Armidale – Part 3

We explored the paddock beyond the pony yard. There’s plenty of cattle poo but no cattle.

Poppy's Cottage

The hillock here has been described as an extinct volcano or a volcano plug, but Hubby thinks it’s lava flow that met a bit of an obsticle. Over time it’s hardened into basalt. There’s certainly evidence of a lot of prehistoric volcanic activity all over the New England area. The gold and gems found in the rivers are evidence of that.

Bridie however was more interested in smells – rabbits and roos in particular.

Poppy's Cottage

She certainly needed her coat as it was frigid on the mornings we were there.

Poppy's Cottage

From the farm, the undulating landscape seemed to go on forever. Even though the wind was icy cold and the sky overcast, I loved the way the muted light played on the hills. It’s almost European.

Poppy's Cottage

Armidale – Part 2

On the property, there was an assortment of outbuildings, some like this barn, very rustic indeed.

Poppy's Cottage

The entire farmstead was fenced – to stop the dogs and poultry wandering off and the cattle wandering in!

Poppy's Cottage

The trees were winter-bare, and the air was certainly more crisp than that down the coast. Lucky we brought a lot of winter woollies. We certainly needed it.

Poppy's Cottage

Armidale – Part 1

We spent the next few days in the Northern Tablelands town of Armidale. It’s a big town, but its historic buildings gave it character, and the student population from the University of New England gave it life.

We stayed a bit out of town at Poppy’s Cottage B&B. It’s set on a small farm with an old farmhouse with a separate cottage for guests. Hosts Poppy and Jack were very welcoming, providing great breakfasts and even more sumptuous dinners.

Poppy's Cottage

Being a farm, they had an obligatory dog or two.

Poppy's Cottage

Lots of gardens, as well as a pet Shetland pony in the paddock.

Poppy's Cottage

We’ll have a good ramble around the property in the next post.


We’ve just returned from our road trip north, and over the next few weeks I’ll be posting about it. We decided early on that we wanted to take our beagle Bridie with us, and so I did quite a bit of research on dog-friendly accommodation along the New England and Pacific Highways.

After an overnight stop in Singleton, we made our way north along the New England Highway, diverting for lunch at village of Nundle. It’s a sleepy village that was previously a gold mining town. You can still fossick for gold and gems in its river, but being mid-winter it was way too cold for that. Instead, we visited the Nundle Woollen Mill, a working wool mill.

Nundle Woollen Mill

It had a good range of yarns and wool wear, as well as working pieces of wool making machinery.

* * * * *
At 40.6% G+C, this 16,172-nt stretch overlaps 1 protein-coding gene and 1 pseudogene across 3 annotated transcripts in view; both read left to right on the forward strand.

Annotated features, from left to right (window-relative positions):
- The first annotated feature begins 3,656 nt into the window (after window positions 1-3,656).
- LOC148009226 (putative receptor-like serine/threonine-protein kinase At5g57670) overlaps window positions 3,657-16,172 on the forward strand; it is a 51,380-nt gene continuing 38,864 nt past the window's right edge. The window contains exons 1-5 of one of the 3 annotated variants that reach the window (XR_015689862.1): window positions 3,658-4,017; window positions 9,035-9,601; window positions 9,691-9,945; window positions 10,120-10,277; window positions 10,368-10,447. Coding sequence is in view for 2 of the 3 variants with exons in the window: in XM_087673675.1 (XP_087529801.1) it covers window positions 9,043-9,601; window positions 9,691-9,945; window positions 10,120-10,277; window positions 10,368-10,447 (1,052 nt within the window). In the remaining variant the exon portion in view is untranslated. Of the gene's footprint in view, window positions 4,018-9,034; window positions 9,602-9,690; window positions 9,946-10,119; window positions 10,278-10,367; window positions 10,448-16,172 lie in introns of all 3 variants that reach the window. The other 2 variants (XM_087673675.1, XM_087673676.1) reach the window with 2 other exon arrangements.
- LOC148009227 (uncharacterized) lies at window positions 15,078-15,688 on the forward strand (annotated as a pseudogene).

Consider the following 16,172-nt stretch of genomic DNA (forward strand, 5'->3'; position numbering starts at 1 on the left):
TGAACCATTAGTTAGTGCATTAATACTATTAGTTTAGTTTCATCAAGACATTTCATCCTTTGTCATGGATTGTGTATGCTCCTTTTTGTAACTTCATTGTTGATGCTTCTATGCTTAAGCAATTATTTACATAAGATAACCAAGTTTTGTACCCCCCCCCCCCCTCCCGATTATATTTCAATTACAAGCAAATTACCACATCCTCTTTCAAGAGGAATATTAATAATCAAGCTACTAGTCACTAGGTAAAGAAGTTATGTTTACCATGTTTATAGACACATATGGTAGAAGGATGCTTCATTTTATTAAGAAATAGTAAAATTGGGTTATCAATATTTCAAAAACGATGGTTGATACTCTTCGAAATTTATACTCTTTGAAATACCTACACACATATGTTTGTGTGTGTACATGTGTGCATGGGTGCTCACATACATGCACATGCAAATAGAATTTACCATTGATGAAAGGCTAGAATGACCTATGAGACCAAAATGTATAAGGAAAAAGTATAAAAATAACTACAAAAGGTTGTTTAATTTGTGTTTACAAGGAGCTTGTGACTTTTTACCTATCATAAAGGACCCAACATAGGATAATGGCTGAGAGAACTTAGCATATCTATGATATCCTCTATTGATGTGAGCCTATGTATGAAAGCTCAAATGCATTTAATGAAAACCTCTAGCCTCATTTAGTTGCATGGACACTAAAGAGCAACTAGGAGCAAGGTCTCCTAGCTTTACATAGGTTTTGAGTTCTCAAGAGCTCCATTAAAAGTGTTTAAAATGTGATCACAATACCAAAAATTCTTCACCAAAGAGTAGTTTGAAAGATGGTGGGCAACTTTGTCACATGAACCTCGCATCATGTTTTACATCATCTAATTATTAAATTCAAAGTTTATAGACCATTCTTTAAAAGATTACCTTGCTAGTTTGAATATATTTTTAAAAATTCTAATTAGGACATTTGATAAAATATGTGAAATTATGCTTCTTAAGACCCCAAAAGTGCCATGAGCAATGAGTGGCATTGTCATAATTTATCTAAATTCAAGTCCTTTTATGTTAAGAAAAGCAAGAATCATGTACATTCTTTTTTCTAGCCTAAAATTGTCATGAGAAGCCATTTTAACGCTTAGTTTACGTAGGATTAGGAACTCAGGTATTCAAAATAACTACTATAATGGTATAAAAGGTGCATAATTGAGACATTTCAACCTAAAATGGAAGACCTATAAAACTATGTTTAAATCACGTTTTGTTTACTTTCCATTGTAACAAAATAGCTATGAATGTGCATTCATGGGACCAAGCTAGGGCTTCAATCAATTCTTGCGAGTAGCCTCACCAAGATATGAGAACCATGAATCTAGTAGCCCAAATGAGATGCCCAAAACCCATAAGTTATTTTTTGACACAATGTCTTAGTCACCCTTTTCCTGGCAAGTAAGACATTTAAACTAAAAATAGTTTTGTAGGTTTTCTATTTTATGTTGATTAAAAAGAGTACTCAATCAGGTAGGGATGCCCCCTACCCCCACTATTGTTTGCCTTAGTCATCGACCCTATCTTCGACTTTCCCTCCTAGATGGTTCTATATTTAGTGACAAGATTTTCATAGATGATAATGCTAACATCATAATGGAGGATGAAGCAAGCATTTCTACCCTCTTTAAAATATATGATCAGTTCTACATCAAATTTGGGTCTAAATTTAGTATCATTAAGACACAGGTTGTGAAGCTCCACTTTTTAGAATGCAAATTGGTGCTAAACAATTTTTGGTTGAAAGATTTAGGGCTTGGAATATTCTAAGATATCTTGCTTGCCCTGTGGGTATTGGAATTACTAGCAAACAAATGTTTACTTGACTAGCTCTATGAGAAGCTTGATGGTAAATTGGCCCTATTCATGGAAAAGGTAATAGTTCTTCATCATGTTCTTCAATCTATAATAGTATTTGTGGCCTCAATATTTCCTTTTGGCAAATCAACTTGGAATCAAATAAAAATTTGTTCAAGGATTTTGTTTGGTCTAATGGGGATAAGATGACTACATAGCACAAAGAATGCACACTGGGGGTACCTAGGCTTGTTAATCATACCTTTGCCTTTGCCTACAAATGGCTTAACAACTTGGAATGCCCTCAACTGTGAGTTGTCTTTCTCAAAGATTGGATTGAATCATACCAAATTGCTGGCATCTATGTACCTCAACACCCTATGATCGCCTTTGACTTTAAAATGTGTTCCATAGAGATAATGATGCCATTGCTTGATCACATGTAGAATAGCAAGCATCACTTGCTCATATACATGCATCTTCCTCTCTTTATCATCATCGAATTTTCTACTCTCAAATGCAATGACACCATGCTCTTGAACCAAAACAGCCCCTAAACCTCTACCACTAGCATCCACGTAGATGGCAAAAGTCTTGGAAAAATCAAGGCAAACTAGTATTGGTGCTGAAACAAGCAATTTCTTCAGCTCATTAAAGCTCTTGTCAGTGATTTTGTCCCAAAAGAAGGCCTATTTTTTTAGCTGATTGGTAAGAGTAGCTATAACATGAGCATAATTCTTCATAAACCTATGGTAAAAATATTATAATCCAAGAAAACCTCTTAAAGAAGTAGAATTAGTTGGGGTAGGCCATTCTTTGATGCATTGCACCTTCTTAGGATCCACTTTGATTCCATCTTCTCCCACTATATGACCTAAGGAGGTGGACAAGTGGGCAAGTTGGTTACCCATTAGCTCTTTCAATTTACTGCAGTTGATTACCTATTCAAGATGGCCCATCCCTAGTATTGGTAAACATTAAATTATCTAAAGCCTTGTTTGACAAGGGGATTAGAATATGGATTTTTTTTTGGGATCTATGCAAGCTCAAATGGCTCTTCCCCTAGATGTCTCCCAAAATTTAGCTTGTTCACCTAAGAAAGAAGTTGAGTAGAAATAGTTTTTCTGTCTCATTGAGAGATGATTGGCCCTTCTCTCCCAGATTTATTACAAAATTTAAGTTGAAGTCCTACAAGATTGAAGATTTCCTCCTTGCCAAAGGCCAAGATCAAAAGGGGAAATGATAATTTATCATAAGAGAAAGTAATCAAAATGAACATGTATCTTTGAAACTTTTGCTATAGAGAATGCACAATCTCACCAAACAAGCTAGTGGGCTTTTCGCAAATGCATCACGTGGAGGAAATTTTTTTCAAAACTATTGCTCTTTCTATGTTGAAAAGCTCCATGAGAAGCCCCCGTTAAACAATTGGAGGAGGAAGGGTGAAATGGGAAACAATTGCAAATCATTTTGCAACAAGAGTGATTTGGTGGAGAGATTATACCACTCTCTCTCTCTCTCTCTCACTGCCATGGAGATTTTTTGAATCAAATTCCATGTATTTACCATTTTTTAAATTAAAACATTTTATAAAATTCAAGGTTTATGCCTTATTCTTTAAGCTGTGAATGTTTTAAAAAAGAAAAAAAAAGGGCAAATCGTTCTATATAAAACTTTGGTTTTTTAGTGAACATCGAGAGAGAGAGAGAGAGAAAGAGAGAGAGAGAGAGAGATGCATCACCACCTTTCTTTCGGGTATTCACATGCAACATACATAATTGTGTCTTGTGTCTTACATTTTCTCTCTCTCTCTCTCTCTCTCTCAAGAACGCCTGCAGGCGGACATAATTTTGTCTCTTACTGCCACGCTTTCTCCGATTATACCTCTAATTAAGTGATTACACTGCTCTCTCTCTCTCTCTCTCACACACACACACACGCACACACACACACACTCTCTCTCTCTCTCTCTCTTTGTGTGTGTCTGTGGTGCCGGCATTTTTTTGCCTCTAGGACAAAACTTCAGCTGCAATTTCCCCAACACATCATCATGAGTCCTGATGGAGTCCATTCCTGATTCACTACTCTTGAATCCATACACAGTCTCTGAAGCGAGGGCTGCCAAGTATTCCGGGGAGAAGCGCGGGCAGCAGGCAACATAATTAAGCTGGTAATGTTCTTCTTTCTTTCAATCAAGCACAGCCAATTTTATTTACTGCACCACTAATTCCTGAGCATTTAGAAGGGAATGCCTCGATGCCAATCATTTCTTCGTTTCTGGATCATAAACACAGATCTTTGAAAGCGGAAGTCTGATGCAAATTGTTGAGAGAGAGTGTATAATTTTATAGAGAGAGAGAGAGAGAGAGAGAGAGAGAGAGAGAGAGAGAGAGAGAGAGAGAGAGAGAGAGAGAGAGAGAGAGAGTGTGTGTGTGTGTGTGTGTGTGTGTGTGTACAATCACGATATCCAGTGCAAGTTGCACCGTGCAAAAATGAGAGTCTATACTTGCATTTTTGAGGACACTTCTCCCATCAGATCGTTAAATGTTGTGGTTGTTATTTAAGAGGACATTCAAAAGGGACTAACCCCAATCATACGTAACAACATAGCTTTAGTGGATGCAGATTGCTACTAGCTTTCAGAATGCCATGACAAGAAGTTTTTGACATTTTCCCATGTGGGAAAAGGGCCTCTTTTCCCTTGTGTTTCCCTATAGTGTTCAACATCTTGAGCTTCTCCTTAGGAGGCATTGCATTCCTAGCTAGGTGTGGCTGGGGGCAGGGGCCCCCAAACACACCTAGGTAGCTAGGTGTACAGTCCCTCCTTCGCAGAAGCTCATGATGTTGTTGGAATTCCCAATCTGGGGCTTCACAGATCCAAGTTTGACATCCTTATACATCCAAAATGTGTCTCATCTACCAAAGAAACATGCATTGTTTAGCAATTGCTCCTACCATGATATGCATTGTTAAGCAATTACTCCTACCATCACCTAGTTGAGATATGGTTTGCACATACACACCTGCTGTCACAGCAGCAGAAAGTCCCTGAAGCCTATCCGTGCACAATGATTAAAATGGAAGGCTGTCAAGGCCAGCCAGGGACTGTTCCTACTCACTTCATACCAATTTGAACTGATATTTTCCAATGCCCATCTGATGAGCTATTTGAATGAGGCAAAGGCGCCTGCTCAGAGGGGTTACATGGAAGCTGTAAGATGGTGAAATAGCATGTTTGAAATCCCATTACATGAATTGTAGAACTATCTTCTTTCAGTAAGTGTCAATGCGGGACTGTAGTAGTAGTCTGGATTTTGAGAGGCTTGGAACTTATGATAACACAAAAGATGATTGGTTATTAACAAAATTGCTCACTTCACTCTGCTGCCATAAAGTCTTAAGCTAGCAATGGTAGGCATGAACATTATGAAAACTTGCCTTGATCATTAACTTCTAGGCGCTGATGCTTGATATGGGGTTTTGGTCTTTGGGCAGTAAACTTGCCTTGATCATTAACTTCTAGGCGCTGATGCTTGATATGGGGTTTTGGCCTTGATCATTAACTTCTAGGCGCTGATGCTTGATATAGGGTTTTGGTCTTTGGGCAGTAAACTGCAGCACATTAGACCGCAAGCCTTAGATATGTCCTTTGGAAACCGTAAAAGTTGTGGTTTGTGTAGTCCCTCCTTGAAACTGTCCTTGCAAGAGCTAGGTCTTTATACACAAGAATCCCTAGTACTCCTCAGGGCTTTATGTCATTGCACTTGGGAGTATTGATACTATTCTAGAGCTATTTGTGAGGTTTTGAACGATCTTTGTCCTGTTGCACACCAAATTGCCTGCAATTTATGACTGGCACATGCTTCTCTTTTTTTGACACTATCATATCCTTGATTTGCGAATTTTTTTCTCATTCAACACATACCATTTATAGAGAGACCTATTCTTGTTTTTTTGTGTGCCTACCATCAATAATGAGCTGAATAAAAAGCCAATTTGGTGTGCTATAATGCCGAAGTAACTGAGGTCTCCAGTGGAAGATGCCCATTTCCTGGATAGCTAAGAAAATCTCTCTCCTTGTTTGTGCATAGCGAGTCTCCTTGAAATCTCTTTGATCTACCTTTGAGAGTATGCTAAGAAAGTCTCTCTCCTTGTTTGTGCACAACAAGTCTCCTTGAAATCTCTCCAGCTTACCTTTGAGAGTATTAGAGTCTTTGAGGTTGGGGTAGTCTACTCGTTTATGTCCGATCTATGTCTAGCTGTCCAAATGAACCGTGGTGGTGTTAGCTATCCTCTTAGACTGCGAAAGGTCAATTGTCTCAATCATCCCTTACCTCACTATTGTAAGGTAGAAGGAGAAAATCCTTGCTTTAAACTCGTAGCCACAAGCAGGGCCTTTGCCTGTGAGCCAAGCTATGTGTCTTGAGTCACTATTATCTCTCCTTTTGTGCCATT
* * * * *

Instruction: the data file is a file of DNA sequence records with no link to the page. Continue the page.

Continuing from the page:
Nundle Woollen Mill

I didn’t buy any yarn then, but I’m thinking about it.

Southern African Grub

After a visit to the Australian Centre for Photography gallery, Hubby and I stopped for dinner at Lucky Tsotsi, a bar and restaurant specialising in food from Southern Africa. I’d never travelled there before, but Hubby had lived in South Africa for 18 months and wanted to relive his food experiences.

I didn’t know much about food from this part of the world, and from the menu it’s obvious that it’s a real fusion of influences – European influences from the Dutch, English and Portuguese, Asian influences from India and Indonesia/Malaysia, as well as African influences.

Hubby had Mozambique Chicken, hot and spicy with Peri-Peri sauce that was a fusion of flavours from the Portuguese colonies.

Mozambique Chicken

I had Bunny Chow, which has no rabbit, but was a Malaysian-style chicken curry (they didn’t even skimp on the chilli), served inside a hollowed-out bread roll! Hubby says it was because rice wasn’t free available in South Africa in the old days, so the Malays had to serve their curries with the carbs they could easy access.

Bunny chow

We also ordered a side of Samp (corn) and Beans – two ingredients easily grown in this mostly arid region and most commonly eaten by the Africans.

Samp and beans

We talk about Australia as a place where fusion food rules, but Southern Africa is a place where fusion food is now ingrained in its culture.

The Saga of My Irish-Inspired Cardigan

At the beginning of March I started on this cardigan. I had followed Kate Davies’ blog for a few years but never had the courage to start one of her projects – many of them looked to complicated for someone of my experience. I only plucked up the courage this year, and decided to cut my teeth on the Bláithín (Gaelic for ‘little flower’) cardigan.

From Kate’s blog posts I got an inkling that this cardigan was to be my most complex project ever, and after reading the pattern I knew I wasn’t too wrong. It basically combined all the techniques I’d learned in the last 3 years, plus many more. Knitting in-the-round, short rows, provisional cast-on for starters, followed by i-cord bind off, insert pockets, Fair Isle colourwork, and scariest of all, steeking. That’s when you cut your work in half to turn it from a jumper into a cardigan. Argh!

In the end, the cardigan took me almost 4 months to complete, with many trials and tribulations along the way. Luckily, it didn’t turn out too badly.

My Irish Cardi

As a bonus, I’ll even get some use out of it this winter! Note to self: next project will definitely be a short one.